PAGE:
A fractionation chamber is used that is 40 cm long (L) and has the two membranes separated by about 0.1 cm (2d). The primary buffer flow velocity (Voz) is about 0.15 cm/s and the velocity (Vox) of moving membrane B is about 0.1 cm/s. The electric field strength (E) is about 100 volts/cm and a full time cycle (2T) is about 20 seconds. The value of the electrophoretic mobility of the hypothetical species which travels the distance 2d in time T is given by ##EQU21## and calculates out to be 1 micron/s per volt/cm. A mixture of five species "1+2+3+4+5" having respective electrophoretic mobilities of μ1 =0.4, μ2 =0.8, μ3 =1.0, μ4 =1.1, and μ5 =1.2 micron/s per volt/cm would be separated as follows. Species "3" travels 10 cm in the x direction, species "4" travels 11.9 cm in the same direction, and sepacies "5" travels 13.6 cm.
The movement of species "1" and "2" depends on their respective "y" coordinate, yo, at the beginning of the time cycle. Species "1" would travel 4.5 cm for yo =-0.05 cm, 2.8 cm for yo =-0.02 cm, and 4.5 cm for yo =-0.01 cm. Species "2" would travel 7.1 cm for yo =-0.05 cm, 6.8 cm for yo =-0.04 cm, and 7.1 cm for yo =-0.03 cm.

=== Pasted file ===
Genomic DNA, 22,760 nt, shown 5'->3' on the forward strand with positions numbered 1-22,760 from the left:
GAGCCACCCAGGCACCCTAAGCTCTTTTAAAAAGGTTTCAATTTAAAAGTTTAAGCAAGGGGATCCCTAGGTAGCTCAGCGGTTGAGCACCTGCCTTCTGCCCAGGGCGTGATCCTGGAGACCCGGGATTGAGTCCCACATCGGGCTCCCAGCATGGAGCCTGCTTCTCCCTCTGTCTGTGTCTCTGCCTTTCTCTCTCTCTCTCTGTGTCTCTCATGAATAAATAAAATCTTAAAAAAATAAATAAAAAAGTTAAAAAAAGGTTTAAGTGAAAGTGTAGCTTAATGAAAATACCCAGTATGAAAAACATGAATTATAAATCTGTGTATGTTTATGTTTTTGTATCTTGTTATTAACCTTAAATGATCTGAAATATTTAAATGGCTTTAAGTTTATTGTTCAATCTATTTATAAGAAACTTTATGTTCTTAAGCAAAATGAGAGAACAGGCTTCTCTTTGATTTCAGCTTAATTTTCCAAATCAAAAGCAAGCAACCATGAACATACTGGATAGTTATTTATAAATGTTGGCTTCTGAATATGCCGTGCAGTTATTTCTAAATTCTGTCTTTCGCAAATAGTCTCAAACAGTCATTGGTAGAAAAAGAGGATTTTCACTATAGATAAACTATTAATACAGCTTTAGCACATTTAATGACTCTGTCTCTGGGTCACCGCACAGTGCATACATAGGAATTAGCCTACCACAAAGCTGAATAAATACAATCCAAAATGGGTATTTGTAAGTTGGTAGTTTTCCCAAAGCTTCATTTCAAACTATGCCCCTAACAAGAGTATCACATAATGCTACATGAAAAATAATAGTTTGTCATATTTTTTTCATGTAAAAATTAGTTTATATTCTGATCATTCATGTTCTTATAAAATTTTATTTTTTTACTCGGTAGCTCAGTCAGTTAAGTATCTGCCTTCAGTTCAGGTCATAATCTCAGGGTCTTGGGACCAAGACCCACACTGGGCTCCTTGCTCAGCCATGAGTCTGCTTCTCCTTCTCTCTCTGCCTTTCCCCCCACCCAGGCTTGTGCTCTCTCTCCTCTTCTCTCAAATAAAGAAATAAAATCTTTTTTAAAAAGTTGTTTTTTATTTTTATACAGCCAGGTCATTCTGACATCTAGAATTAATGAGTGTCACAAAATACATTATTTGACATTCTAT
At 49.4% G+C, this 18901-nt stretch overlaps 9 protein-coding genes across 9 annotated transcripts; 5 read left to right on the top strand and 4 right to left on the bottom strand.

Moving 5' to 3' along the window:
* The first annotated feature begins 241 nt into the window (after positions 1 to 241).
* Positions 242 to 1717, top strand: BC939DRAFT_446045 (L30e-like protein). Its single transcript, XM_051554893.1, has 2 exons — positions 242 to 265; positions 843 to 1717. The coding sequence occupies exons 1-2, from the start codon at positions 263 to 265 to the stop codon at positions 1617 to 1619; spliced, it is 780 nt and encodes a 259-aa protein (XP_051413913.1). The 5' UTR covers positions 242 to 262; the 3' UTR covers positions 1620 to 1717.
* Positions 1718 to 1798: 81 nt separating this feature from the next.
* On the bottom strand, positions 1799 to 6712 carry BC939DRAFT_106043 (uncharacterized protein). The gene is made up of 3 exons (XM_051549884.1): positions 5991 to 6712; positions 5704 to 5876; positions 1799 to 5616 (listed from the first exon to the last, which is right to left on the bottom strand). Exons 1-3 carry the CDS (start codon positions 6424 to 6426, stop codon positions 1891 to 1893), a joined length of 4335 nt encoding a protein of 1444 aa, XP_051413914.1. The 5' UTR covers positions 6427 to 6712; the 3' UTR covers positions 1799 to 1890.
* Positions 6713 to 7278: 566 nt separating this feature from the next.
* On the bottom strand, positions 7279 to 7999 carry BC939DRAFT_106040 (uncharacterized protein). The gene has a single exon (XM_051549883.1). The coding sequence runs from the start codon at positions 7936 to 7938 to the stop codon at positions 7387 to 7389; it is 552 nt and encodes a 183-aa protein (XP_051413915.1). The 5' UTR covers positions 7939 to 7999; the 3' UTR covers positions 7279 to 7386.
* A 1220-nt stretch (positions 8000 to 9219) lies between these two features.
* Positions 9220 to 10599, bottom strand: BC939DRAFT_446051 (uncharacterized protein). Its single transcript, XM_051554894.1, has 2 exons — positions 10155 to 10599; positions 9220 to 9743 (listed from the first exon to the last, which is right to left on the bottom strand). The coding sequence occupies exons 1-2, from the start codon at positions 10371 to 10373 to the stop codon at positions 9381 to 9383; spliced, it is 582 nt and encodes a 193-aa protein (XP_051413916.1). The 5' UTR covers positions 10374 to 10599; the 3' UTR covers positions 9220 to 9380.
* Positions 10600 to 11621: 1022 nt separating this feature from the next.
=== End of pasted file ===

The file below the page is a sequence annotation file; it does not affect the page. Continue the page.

Thus, by providing appropriately exit ports at the end of the fractionation chamber the three separated species can be collected.
By way of comparison, the same three species described immediately above separated using conventional free flow electrophoresis in a chamber 40 cm long, with a buffer flow of 0.1 cm/s, and a field strength of 100 volts/cm deviate from their original position by 1.6, 3.2, 4.0, 4.4, and 4.8 cm respectively. The present invention clearly provides much better separation over the same length fractionation column. Additionally, the present invention provides better separation at a 50% higher throughput in the example so that the more of the separated species can be collected in a given time period.
Once the mixture of species to be separated is known the values of E, 2d, T, L, Vox, and Voz can be optimized to provide the desired separation.
The previous examples and discussion pertained to an electric field and membrane plate velocity each of which having a uniform alternating square wave function (See FIGS. 2a and 2c, respectively). However, different shaped wave functions can be used for both the field and plate movement. For example, a sinusoidal waveform can be for either the field or the membrane movement used to achieve separation.